How to rig a British election
I am not one for conspiracy theories... but the UK Government is discreetly entrenching one party rule. It is distorting the key principle of one person, one vote. Exhibit one is a plan to draw constituency boundaries based on voter registration, rather than actual population. Exhibit two is the rush to individual voter registration despite warnings from the Electoral Commission that thousands will be disenfranchised - nearly 800,000 by the last count.
The government's proposals will lead to greater representation for the white, wealthy and the old, who are more likely to register to vote (and vote Tory when they do). In basing constituency boundaries upon a subsequently flawed electoral roll, the Tories are increasing representation to areas with higher voting turnout. These places tend to be more rural, enjoy higher rates of affluence and have fewer ethnic minorities. Again, the end result is likely to favour The Conservatives. Studies show that the poor, the young and non-whites who live inner cities, and who tend to vote Labour, are far more likely to become disenfranchised.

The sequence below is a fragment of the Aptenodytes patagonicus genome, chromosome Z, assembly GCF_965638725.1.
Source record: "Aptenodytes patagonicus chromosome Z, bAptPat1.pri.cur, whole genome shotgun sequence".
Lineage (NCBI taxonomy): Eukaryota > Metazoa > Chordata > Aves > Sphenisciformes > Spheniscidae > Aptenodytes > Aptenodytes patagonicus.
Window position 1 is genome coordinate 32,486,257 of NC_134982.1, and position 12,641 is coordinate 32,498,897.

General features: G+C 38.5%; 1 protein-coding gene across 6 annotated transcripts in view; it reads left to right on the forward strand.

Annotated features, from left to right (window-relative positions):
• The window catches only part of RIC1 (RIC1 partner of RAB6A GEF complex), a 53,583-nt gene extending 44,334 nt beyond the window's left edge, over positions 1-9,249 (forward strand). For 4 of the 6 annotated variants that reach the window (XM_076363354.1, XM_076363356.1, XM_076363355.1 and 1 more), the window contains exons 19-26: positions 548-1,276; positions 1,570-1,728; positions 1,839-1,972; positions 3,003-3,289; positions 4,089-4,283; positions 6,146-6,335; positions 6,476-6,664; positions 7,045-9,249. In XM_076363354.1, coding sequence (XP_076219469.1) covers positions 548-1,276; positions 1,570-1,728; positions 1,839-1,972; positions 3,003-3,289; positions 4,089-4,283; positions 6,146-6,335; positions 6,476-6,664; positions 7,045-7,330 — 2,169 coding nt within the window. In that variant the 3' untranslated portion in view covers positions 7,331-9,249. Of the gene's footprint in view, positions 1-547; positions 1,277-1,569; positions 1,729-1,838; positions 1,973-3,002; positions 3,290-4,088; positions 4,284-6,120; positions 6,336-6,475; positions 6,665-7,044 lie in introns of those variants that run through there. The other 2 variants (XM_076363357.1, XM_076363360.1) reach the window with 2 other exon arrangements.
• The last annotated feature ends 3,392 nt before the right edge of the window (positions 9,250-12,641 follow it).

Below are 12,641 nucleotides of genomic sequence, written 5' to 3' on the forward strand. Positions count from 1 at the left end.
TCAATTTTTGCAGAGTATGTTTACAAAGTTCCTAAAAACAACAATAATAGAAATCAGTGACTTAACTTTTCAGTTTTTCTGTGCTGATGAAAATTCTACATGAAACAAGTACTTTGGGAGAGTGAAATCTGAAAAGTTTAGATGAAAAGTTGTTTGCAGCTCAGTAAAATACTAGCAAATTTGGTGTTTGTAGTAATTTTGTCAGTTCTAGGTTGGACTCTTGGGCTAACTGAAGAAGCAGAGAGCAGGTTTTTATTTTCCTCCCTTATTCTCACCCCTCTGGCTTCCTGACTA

Granted, these initiatives do not on their own prove the existence of a plot. Yet they represent the latest in a string of stealthy assaults upon democracy. Other examples include the barring of Scottish MPs from voting on some measures deemed "English only", a rule that further increases the Tory majority in parliament. Attempts to limit the rights of trade unions to strike will impair the influence of Labour's major donors. While previous soundings about cutting funding to opposition parties - known as short money - would have hindered the ability of opposition MPs to hold the government to account.
Owen Jones put it this way: "[The] Tories know they won on the lowest share of the vote of any majority Conservative government, and five percentage points fewer than John Major’s own surprise victory in 1992. Better to act now, to rig the system to guarantee Tory victories."
Osborne and Cameron are doing what even the most conservative of American judges, including Samuel Alito, say is unfair. Both he an his colleagues on the Supreme Court ruled unanimously this week that congressional boundaries should be based on roughly equal population size, and not on voter registration. Remember, these are judges who in 2013 allowed southern states to impose voter ID requirements that suppresses turnout amongst poorer, non-white groups who cannot afford passports. A progressive court this is not. Yet even it has drawn a line, so to speak, eschewing political preferences over what is constitutional and what is just.
How ironic that America, home of political machines that make sport of redistricting, should hold lessons for the gerrymandered isle across the pond.